In the late 1970s, Syed Haider Raza's style of painting changed dramatically. Moving away from figuration and the fluid energetic brushstrokes which characterized his earlier work, Raza began to use the elemental form of the circle as a compositional starting point. In a strictly formal sense, these geometrical works seems to bear some resemblance to the Abstract Expressionist paintings of Frank Stella and Jasper Johns. However, while these artists were part of a theoretical discussion on the Formalist movement, Raza's work addresses a more spiritual context. The circle becomes less of a graphical component and more of a central point representing concentrated energy. This circle manifests itself in various forms throughout Raza's more recent work and is variously interpreted as a beginning, a zero point or seed. Formally, it becomes the principle around which Raza structures his canvases with this compositional construct having age-old precedents in meditative aids such as yantras and mandalas.
In Gestation, Raza presents an arrangement of shapes and earthy colors seamlessly merging his characteristic horizontal bands with elegant obliques, Raza creates an inherent rhythm and elegance in this work making it one of the finest and most striking examples of painting in his oeuvre.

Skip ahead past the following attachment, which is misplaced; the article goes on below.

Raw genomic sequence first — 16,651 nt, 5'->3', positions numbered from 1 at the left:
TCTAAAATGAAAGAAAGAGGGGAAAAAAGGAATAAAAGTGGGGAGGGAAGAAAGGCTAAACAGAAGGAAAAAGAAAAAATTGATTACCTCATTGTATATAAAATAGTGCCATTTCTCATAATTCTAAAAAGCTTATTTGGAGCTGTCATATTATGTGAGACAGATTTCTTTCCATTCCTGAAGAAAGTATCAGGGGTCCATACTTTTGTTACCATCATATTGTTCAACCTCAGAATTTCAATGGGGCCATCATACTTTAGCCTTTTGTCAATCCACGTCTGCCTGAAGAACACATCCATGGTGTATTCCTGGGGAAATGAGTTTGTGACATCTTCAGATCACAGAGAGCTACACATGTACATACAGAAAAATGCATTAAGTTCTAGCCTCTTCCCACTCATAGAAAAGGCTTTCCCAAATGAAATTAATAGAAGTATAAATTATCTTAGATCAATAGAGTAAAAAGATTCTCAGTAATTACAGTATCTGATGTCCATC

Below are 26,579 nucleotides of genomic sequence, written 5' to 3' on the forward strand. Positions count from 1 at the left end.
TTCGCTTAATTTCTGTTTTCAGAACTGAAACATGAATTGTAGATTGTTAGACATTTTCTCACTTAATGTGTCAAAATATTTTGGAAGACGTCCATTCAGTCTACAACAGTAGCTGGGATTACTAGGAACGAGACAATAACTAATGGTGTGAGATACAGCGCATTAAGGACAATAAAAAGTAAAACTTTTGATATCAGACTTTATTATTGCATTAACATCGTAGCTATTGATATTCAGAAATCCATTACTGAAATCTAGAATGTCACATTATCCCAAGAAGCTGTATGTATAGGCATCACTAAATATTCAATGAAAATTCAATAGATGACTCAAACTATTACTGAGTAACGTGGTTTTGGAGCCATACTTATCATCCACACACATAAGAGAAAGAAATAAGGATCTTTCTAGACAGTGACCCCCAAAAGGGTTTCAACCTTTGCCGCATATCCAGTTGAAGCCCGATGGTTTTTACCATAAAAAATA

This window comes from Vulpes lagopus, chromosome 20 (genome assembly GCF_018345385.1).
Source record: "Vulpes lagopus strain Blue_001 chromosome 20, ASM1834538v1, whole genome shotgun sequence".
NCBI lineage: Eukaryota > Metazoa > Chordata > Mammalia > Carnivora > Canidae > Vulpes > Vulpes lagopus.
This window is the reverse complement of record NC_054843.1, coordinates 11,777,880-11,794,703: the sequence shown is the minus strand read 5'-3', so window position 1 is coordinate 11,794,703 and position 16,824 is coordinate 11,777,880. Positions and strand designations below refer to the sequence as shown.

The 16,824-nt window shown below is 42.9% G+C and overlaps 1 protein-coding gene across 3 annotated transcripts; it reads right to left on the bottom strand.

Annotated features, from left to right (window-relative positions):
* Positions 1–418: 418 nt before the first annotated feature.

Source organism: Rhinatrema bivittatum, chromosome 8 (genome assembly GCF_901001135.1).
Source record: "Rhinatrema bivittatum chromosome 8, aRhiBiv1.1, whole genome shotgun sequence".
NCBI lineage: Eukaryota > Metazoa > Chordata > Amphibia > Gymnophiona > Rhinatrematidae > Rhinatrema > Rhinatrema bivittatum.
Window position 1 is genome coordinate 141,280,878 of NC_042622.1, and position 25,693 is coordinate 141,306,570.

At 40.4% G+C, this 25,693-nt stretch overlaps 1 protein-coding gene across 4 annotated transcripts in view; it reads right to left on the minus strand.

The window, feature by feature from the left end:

At the root of Syed Haider Raza's paintings lies a strong tie to nature and to the forests of Madhya Pradesh where he was born. Though his works from the 80s and 90s are far from representational, the concept of nature remains pervasive and integral to their composition. Adopting a codified and symbolic language, Raza uses specific shapes and colors to represent different aspects of the natural world making the works intrinsically representative. According to art historian, Geethi Sen, "Geometrical forms are used to map the universe. Here, the vocabulary of pure plastic form acquires an integral purpose: to relate the shape and rhythm of these forms to Nature." (G. Sen, Bindu: Space and Time in Raza's Vision, New Delhi, 1997, p.118). This work melds the chevron design used by Raza to indicate forests and trees with the color palette of earth. Raza's concern with the principles of pure geometry is equaled by his fascination for color and its potent symbolism. "I have interpreted the universe in terms of five primary colours: black, white, red, blue and yellow. A total chromatic expression can be achieved by mixing primary colours with other secondary colours, such as greens, browns, and ochres. From there you can move to a great austerity of colours till you come to a supreme purity of form." (G. Sen, Bindu,1997, pp. 127-128)